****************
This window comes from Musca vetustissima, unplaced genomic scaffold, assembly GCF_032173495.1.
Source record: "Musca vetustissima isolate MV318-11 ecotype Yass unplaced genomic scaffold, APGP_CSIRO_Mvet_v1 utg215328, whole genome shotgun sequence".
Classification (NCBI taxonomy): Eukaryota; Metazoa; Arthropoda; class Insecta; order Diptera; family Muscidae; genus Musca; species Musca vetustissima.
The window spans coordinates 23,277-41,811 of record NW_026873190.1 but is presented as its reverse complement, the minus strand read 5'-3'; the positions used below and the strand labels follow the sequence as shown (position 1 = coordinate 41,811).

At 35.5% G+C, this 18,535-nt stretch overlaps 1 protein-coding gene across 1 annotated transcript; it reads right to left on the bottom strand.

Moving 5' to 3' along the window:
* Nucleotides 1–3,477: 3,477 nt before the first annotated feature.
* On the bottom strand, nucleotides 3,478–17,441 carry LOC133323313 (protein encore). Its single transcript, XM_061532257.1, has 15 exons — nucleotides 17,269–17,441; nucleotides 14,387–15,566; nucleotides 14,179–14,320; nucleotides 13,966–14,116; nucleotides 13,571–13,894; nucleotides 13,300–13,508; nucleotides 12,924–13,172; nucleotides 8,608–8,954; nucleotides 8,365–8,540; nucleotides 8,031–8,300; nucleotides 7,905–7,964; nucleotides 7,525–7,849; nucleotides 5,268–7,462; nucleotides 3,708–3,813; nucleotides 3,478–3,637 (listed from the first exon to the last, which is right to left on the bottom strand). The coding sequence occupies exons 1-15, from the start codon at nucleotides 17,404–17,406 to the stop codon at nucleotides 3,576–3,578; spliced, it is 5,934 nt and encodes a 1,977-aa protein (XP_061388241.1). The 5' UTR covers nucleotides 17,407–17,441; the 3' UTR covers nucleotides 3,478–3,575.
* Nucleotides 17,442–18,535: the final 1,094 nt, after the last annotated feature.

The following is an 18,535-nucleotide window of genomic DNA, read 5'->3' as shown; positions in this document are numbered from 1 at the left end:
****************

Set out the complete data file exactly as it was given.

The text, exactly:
This window comes from Musca vetustissima, unplaced genomic scaffold, assembly GCF_032173495.1.
Source record: "Musca vetustissima isolate MV318-11 ecotype Yass unplaced genomic scaffold, APGP_CSIRO_Mvet_v1 utg215328, whole genome shotgun sequence".
Classification (NCBI taxonomy): Eukaryota; Metazoa; Arthropoda; class Insecta; order Diptera; family Muscidae; genus Musca; species Musca vetustissima.
The window spans coordinates 23,277-41,811 of record NW_026873190.1 but is presented as its reverse complement, the minus strand read 5'-3'; the positions used below and the strand labels follow the sequence as shown (position 1 = coordinate 41,811).

At 35.5% G+C, this 18,535-nt stretch overlaps 1 protein-coding gene across 1 annotated transcript; it reads right to left on the bottom strand.

Moving 5' to 3' along the window:
* Nucleotides 1–3,477: 3,477 nt before the first annotated feature.
* On the bottom strand, nucleotides 3,478–17,441 carry LOC133323313 (protein encore). Its single transcript, XM_061532257.1, has 15 exons — nucleotides 17,269–17,441; nucleotides 14,387–15,566; nucleotides 14,179–14,320; nucleotides 13,966–14,116; nucleotides 13,571–13,894; nucleotides 13,300–13,508; nucleotides 12,924–13,172; nucleotides 8,608–8,954; nucleotides 8,365–8,540; nucleotides 8,031–8,300; nucleotides 7,905–7,964; nucleotides 7,525–7,849; nucleotides 5,268–7,462; nucleotides 3,708–3,813; nucleotides 3,478–3,637 (listed from the first exon to the last, which is right to left on the bottom strand). The coding sequence occupies exons 1-15, from the start codon at nucleotides 17,404–17,406 to the stop codon at nucleotides 3,576–3,578; spliced, it is 5,934 nt and encodes a 1,977-aa protein (XP_061388241.1). The 5' UTR covers nucleotides 17,407–17,441; the 3' UTR covers nucleotides 3,478–3,575.
* Nucleotides 17,442–18,535: the final 1,094 nt, after the last annotated feature.

The following is an 18,535-nucleotide window of genomic DNA, read 5'->3' as shown; positions in this document are numbered from 1 at the left end: